CDC Chief: Bird Flu 'Not Media Hype'

The bird flu news isn't encouraging, the head of the CDC said today.

The comments by CDC Director Julie M. Gerberding, MD, MPH, came at the opening of the 2006 National Influenza Vaccine Summit meeting of public health officials and vaccine manufacturers.

Preparation for a flu pandemic is only a small part of the meeting. But in her opening remarks, Gerberding stressed how seriously the CDC is taking the threat of a bird flu pandemic.

"This is not media hype. This is a real situation," Gerberding said. "And at CDC we are very focused on the possibility of pandemic with this virus or some unexpected virus."

An Evolving Virus

Bird flu — the virus known technically as H5N1 avian influenza — is evolving. Whether it will necessarily evolve into a pandemic flu virus depends on whether it gains the power to spread easily from person to person.

But only one thing is certain: Flu viruses are notoriously unpredictable.

"The strategic national stockpile does not contain a crystal ball," Gerberding said. "What we are hearing is not encouraging. We know the virus is on the move. It has moved on from the Vietnam clade [virus group] we made vaccine against."

Front Lines of the Flu Battle

The CDC director promised that if bird flu does start spreading among humans — anywhere on earth — the U.S. will not sit on its heels.

"If pandemic influenza is a threat anywhere in the world, it is a threat here," Gerberding said. "If anywhere in the world there appears to be person-to-person transmission, we will do everything we can do to quench the initial outbreaks. We will engage on the front lines."

Could the CDC and its international partners really succeed? Gerberding is cautiously optimistic.

"We believe if the virus is found in a small rural area, we would have a chance to quench it," she said. "But of course if it happened in a city, the chance of quenching it is pretty small."

If a Pandemic Strikes

If a bird flu pandemic breaks out, all is not lost. Gerberding says the initial plan would be to screen travelers and to quarantine those found to be infected.

"We are practicing this in airports around the country," she said.

There would, of course, be a race to produce a vaccine. But with current technology, that would take the better part of a year at least.

"Many of you would be working to slow illness and death while we work to get a vaccine," Gerberding told the audience of public health officials. "So we would be using our antiviral supply to treat those who can be isolated. Pubic health measures will be essential, especially distancing. There would be no meetings like this. And be prepared for early closing of schools. We will all be working from home."

Accurate information, Gerberding said, will be a key issue. Family doctors will be key players.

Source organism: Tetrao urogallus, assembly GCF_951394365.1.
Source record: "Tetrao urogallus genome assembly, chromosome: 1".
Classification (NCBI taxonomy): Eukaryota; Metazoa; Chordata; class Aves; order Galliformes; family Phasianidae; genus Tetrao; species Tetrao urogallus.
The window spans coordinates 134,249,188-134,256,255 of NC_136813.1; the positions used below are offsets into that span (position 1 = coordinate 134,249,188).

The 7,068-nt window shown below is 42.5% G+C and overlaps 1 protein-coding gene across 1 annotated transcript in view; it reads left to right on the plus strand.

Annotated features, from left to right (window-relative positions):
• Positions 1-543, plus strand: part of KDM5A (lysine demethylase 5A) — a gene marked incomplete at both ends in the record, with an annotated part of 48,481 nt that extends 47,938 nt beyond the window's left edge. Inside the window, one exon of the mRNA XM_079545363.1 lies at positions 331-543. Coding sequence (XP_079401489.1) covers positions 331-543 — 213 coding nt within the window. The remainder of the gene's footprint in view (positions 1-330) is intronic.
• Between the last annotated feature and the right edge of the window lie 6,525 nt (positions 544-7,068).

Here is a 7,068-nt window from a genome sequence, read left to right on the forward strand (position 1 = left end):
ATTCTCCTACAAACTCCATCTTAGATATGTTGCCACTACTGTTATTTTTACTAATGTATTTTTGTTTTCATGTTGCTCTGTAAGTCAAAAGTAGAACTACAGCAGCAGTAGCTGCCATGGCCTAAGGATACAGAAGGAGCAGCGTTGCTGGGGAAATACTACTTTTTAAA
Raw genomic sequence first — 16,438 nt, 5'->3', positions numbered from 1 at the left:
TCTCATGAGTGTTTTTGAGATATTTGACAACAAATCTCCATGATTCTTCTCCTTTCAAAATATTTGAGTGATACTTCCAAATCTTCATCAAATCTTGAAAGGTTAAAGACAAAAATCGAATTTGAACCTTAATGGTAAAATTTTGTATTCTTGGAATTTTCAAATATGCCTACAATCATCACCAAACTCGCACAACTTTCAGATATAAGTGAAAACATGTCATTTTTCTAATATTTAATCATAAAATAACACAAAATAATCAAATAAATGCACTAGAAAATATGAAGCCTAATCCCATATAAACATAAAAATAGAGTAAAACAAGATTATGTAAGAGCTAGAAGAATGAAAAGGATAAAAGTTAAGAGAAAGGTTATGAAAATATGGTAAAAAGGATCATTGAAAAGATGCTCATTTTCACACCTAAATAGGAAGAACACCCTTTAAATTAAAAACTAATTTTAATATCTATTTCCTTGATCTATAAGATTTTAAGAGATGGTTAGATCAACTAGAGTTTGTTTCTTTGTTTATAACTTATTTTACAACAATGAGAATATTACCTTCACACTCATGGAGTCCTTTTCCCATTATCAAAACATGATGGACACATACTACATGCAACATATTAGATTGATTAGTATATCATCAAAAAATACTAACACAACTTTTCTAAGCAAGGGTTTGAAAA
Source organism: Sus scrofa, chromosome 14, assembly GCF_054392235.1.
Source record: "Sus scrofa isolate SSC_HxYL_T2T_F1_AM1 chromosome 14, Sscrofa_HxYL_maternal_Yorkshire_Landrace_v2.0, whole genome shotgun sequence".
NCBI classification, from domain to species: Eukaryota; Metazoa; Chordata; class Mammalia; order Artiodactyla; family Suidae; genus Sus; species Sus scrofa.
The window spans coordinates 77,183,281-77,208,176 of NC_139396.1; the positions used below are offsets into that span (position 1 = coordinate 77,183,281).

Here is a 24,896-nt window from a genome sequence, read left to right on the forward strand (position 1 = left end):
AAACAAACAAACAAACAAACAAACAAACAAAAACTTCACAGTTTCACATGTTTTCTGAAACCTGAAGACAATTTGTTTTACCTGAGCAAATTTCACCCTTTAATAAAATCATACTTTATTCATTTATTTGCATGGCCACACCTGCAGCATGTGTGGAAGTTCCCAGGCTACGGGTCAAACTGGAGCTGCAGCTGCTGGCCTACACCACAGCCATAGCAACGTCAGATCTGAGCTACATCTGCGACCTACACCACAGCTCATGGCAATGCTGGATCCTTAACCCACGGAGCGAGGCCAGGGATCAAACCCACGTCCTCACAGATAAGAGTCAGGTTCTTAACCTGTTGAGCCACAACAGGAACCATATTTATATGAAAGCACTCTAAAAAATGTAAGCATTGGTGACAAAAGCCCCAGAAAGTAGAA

"We have learned from previous public health emergencies that the most important information providers are doctors," Gerberding said. "People want information from their own doctors. So we must get information from the source to these providers."

The Power of Seasonal Flu

Since 2003, bird flu has killed 82 people. Every year, seasonal flu kills 250,000 to 500,000 people worldwide.

About 36,000 Americans die of flu every year, noted J. Edward Hill, MD, president of the American Medical Association, who shared the podium with Gerberding.

"That is twelve 9/11s or 65 jumbo jets crashing each and every year," Hill said. "Those are incredibly high numbers that we can and must lower."

It's pretty unusual for the AMA, which represents fiercely independent U.S. doctors, to join forces with a government agency. But Hill said that it's time for private doctors to accept responsibility for public health.

"Physicians do public health one patient at a time," Hill said. "Every doctor's second specialty should be public health."

Increasing Public Knowledge

Hill called the flu vaccine one of the basic tools doctors use in their day-to-day work. He pledged the AMA's support in fixing the U.S. flu vaccine production and distribution system — and in increasing the number of people vaccinated each year.

"We have to do a better job of educating doctors and the public," Hill said. "In my private practice, I still see people every year suffering under the myth they will get flu if they get the flu vaccine. It is ridiculous, but not a small problem. Convincing them otherwise is hard."

Hard though it may be, Hill was more willing than Gerberding to predict that flu vaccination will go more smoothly next year than it did this year. But Gerberding said the CDC is committed to resolving all of the troublesome issues surrounding flu vaccination.

"The problems that we didn't solve this year, we want to take steps to solve in the future," she said. "It is frustrating to have year after year go by and still feel we are not meeting the public's expectations."

Gerberding said that the federal funds being spent on preparing for a possible bird flu pandemic won't be wasted if bird flu doesn't appear.

"Everything we are doing for pandemic flu will pay off for seasonal flu," she said.

By Daniel J. DeNoon, reviewed by Louise Chang, MD

SOURCES: 2006 National Influenza Vaccine Summit, Atlanta, Jan. 24-25, 2006. Julie M. Gerberding, MD, MPH, director, CDC. J. Edward Hill, MD, president, American Medical Association.